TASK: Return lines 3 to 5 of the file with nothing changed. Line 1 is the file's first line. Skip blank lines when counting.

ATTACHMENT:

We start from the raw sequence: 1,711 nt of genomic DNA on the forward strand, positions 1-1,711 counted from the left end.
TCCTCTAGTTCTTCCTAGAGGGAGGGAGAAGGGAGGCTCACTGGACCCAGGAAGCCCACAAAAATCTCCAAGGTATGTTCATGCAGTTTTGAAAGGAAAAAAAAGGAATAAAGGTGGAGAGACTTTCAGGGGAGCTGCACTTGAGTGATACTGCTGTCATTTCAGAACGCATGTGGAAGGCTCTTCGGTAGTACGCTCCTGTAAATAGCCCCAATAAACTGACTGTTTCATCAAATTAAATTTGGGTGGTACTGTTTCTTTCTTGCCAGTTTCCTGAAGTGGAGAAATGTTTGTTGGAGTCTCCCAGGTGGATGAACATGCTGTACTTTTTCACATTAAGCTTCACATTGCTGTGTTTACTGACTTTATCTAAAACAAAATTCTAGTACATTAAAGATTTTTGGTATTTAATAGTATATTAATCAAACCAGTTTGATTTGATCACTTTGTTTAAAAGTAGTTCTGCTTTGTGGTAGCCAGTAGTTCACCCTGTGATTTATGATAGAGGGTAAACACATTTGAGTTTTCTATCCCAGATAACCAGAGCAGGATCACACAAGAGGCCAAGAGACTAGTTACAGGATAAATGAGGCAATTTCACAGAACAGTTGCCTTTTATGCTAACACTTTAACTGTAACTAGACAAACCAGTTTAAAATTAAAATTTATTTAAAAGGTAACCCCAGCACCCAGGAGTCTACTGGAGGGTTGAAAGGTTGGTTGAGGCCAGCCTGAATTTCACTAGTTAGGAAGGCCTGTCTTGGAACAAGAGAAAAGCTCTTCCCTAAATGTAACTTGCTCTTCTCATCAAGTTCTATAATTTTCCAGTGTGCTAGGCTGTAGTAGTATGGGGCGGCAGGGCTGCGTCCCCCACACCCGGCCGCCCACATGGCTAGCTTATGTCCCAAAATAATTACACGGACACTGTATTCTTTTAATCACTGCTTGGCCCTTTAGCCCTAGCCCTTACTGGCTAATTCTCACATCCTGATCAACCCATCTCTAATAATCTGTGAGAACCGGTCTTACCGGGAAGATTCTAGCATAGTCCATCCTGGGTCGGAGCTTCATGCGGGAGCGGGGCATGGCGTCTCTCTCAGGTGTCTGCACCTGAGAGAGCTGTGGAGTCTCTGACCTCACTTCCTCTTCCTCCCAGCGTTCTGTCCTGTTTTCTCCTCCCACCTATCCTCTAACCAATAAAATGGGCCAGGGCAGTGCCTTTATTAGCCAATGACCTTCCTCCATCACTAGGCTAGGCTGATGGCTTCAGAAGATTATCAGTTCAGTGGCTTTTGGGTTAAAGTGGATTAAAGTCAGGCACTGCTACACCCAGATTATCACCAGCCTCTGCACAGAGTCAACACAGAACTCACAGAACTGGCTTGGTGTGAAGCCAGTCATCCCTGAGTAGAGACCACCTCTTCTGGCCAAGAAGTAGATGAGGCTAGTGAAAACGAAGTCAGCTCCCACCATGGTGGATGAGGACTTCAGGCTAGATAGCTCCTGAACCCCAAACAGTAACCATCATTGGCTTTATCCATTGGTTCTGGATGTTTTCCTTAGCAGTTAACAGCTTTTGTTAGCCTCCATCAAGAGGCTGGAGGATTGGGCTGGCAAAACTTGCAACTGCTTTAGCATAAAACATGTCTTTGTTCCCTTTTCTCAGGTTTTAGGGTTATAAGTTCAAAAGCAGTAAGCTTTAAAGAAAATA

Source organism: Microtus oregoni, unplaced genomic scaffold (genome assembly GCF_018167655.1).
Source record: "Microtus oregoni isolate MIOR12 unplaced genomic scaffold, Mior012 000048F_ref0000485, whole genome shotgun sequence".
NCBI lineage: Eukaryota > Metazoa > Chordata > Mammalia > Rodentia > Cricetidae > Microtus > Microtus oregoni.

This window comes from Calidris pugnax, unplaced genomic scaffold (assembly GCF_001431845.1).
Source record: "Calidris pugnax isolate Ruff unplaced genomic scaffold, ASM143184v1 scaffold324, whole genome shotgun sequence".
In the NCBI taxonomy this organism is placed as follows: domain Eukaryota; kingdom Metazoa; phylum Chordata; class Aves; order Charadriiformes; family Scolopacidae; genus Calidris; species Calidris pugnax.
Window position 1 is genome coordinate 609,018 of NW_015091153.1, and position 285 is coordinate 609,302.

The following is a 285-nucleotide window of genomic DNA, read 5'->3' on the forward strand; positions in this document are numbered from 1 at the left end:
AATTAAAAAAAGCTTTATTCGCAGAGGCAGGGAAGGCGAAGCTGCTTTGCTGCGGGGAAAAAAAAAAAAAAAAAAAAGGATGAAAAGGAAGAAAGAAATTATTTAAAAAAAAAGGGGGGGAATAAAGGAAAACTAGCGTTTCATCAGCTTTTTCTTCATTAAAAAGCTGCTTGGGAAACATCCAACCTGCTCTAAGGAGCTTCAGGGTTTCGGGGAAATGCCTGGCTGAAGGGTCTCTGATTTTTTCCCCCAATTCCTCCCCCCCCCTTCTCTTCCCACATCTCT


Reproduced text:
Source organism: Microtus oregoni, unplaced genomic scaffold (genome assembly GCF_018167655.1).
Source record: "Microtus oregoni isolate MIOR12 unplaced genomic scaffold, Mior012 000048F_ref0000485, whole genome shotgun sequence".
NCBI lineage: Eukaryota > Metazoa > Chordata > Mammalia > Rodentia > Cricetidae > Microtus > Microtus oregoni.